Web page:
How important is a day like Juneteenth? I doubt many of us think about it until we are faced with a strong reminder. Like this one, perhaps: an artists’ book by Ben Blount called Africans in America. It looks like a standard library book: a hardcover book with a buckram binding, the title stamped in gold lettering on the spine. It’s a thick book. A single year is printed on each white page, but a few of those pages are highlighted in red––four pages, to be exact. The book begins at 1619: the year the first Africans were brought to America as slaves. Year after year passes as page after page passes. Then we get to the next page highlighted in red. It’s 1865: the year of that announcement proclaiming emancipation. Again year after year passes as page after page passes. The next red page is 1964 and the passage of the Civil Rights Act. Again, year after year quietly passes until 2009, when Barack Obama, our first African American president, is inaugurated. “Racism is officially ended,” says the book at that page. We all know better. The book is extremely powerful in its minimalism, a visual testimony of all those years of oppression and all that whiteness through all those stark white pages. How do we get out from under the lingering effects of all that heaviness, all that history of slavery and Jim Crow segregation and disenfranchisement? We understand then why a day like Juneteenth is so important. Or why a Pride event is so important. Or a women’s march.

Juneteenth is celebrated mainly in Texas but is spreading more and more with each passing year. From its earliest days in the 1860s, Juneteenth became a day to celebrate those hard-earned freedoms and also a celebration of African-American culture, and a day for family and friends to gather. The road has not been an easy one, and so it is as well a day to reassure each other against adversity and challenge. The fact that the road is still being forged is all too evident these days, as we continue to work through our troubled history and find paths forward, paths toward real equality.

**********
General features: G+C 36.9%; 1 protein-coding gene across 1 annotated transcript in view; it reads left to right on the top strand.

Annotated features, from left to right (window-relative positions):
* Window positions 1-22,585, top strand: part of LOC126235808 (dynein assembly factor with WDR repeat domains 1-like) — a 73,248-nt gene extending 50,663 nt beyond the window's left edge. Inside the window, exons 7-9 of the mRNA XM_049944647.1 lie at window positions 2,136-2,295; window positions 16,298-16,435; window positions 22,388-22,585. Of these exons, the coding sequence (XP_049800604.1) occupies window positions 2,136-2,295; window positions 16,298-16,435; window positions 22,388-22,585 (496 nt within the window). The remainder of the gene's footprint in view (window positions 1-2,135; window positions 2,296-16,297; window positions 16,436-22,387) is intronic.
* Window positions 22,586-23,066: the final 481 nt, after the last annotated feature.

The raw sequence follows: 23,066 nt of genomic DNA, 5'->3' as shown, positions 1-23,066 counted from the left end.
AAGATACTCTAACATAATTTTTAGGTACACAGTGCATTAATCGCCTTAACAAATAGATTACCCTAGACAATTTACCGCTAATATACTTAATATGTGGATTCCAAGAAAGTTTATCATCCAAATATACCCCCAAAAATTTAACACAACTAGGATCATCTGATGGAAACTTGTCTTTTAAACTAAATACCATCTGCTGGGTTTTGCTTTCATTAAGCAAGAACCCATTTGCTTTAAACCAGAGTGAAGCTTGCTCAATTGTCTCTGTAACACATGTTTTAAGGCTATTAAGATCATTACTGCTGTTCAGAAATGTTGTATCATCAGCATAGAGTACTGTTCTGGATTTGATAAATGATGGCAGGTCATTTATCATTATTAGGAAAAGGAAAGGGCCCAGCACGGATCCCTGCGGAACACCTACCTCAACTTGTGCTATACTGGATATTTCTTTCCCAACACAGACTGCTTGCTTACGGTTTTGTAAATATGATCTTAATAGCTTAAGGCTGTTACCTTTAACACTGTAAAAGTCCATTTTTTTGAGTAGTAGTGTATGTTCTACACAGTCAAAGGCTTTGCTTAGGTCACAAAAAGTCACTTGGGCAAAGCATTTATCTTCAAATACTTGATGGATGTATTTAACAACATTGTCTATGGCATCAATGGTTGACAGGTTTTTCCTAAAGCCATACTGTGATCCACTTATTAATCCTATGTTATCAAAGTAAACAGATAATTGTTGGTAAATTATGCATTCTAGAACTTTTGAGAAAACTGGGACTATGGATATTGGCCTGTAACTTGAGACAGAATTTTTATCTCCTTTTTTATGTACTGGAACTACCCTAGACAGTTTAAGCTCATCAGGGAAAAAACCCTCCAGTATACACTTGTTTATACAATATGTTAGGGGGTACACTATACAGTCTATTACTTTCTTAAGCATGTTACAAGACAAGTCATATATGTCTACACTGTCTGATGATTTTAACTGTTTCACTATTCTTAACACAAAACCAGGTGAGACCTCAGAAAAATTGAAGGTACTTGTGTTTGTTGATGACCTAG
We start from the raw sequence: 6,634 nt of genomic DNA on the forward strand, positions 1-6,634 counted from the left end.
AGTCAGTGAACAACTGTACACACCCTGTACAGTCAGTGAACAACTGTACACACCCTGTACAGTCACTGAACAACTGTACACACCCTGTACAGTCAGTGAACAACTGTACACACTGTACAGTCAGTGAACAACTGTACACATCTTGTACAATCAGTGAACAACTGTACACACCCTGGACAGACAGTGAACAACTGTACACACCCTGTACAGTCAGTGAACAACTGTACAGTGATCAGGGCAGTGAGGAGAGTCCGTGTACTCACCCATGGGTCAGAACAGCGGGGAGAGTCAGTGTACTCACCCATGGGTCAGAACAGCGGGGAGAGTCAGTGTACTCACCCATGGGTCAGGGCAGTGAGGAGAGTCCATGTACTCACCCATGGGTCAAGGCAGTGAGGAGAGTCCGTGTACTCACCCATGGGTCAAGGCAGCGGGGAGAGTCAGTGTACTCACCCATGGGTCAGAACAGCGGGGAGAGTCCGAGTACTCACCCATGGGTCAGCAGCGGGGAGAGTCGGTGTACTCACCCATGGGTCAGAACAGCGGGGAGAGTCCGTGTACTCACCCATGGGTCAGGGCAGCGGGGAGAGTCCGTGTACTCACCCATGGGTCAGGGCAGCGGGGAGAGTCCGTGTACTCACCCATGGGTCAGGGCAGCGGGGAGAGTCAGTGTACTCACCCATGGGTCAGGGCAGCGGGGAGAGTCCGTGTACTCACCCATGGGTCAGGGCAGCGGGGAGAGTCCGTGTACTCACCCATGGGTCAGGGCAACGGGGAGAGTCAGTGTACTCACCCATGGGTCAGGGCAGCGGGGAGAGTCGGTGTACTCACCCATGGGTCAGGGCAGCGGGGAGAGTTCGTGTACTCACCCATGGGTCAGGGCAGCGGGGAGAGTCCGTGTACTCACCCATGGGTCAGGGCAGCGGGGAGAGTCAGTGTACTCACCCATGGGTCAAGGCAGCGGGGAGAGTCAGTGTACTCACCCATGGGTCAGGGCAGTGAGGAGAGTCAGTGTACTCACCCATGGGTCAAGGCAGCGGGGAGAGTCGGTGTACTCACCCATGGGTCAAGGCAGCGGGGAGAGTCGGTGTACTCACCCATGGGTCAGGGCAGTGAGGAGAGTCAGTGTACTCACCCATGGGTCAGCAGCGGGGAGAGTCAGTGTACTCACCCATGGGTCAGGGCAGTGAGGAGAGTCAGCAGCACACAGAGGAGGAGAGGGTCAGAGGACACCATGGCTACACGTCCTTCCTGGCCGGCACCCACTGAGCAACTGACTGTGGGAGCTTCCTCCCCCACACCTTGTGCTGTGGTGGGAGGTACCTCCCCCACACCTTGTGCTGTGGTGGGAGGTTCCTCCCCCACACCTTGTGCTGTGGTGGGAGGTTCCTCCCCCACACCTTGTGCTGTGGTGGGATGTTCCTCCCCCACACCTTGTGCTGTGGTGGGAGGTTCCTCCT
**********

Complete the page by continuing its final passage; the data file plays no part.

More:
Image: Emancipation Day celebration in Richmond, Virginia, c. 1905 [Public domain, via Wikimedia Commons].

 

Emancipation Day

There was a movement a few years back to make Juneteenth a national holiday, but it hasn’t happened yet. It is a public holiday in Texas, where this holiday has its origins: the day was first celebrated there in 1865. The Civil War was over; Robert E. Lee had surrendered to Ulysses S. Grant at Appomatox Courthouse in Virginia on April 9, 1865. But things were not resolved throughout the land that day. It took a long while for Union forces to bring all the states that had seceded back into the fold. In Texas, this process began more than two months later, on the 18th of June. Union troops arrived on Galveston Island and the next day, June 19, 1865, Union General Gordon Granger read a proclamation from a Galveston balcony:

The people of Texas are informed that, in accordance with a proclamation from the Executive of the United States, all slaves are free. This involves an absolute equality of personal rights and rights of property between former masters and slaves, and the connection heretofore existing between them becomes that between employer and hired labor. The freedmen are advised to remain quietly at their present homes and work for wages. They are informed that they will not be allowed to collect at military posts and that they will not be supported in idleness either there or elsewhere.

This is what Juneteenth is all about. It became a celebration of hard-earned freedoms, and a celebration of African-American culture. A day for family and friends to gather. The road has not been an easy one, and so it is as well a day to reassure each other against adversity and challenge. The fact that the road is still being forged is all too evident these days, as we continue to work through our troubled history and find paths forward, paths toward complete equality.

One thing I love about Juneteenth is that I get to remember each year that the word is a portmanteau of the words June and nineteenth. The English major in me gets really excited about a holiday in which I get to use the word portmanteau. It’s such an exquisite word, no? The day is also known, perhaps more properly, as Freedom Day or Emancipation Day. The earliest Juneteenth celebrations brought folks out in their finest clothes for parades and barbecue and music, like the Emancipation Day Celebration Band in the photograph above, from a Juneteenth celebration in Texas in 1900. But when you get right down to it, Juneteenth is a celebration of freedom, pure and simple. Each year on Juneteenth I am reminded not just of the word portmanteau, but most especially that we should never become complacent about our liberties and our freedoms. We realize there are times in our history when this importance has particular resonance. Join me in celebrating today.

 

Image: “Emancipation Day Celebration Band, June 19, 1900, Texas USAby Mrs. Charles Stephenson (Grace Murray). Photograph, 1900 [Public domain] via Wikimedia Commons.